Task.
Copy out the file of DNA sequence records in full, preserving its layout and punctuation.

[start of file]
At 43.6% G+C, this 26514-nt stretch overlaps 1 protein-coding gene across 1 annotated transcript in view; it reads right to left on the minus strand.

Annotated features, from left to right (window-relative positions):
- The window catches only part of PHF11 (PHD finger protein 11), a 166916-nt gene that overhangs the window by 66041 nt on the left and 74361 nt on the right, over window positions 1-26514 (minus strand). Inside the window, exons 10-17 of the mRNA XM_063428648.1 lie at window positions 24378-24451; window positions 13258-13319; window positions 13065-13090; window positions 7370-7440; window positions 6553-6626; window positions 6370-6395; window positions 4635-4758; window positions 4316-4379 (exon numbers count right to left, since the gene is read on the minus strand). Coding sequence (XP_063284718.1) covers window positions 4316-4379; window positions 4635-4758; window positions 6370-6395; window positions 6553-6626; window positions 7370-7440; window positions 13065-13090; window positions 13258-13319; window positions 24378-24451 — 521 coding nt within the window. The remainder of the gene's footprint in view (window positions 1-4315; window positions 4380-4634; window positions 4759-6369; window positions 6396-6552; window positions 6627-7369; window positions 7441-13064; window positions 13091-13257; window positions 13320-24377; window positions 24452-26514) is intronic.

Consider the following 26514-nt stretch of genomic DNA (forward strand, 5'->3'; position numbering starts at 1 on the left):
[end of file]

At 43.6% G+C, this 26514-nt stretch overlaps 1 protein-coding gene across 1 annotated transcript in view; it reads right to left on the minus strand.

Annotated features, from left to right (window-relative positions):
- The window catches only part of PHF11 (PHD finger protein 11), a 166916-nt gene that overhangs the window by 66041 nt on the left and 74361 nt on the right, over window positions 1-26514 (minus strand). Inside the window, exons 10-17 of the mRNA XM_063428648.1 lie at window positions 24378-24451; window positions 13258-13319; window positions 13065-13090; window positions 7370-7440; window positions 6553-6626; window positions 6370-6395; window positions 4635-4758; window positions 4316-4379 (exon numbers count right to left, since the gene is read on the minus strand). Coding sequence (XP_063284718.1) covers window positions 4316-4379; window positions 4635-4758; window positions 6370-6395; window positions 6553-6626; window positions 7370-7440; window positions 13065-13090; window positions 13258-13319; window positions 24378-24451 — 521 coding nt within the window. The remainder of the gene's footprint in view (window positions 1-4315; window positions 4380-4634; window positions 4759-6369; window positions 6396-6552; window positions 6627-7369; window positions 7441-13064; window positions 13091-13257; window positions 13320-24377; window positions 24452-26514) is intronic.

Consider the following 26514-nt stretch of genomic DNA (forward strand, 5'->3'; position numbering starts at 1 on the left):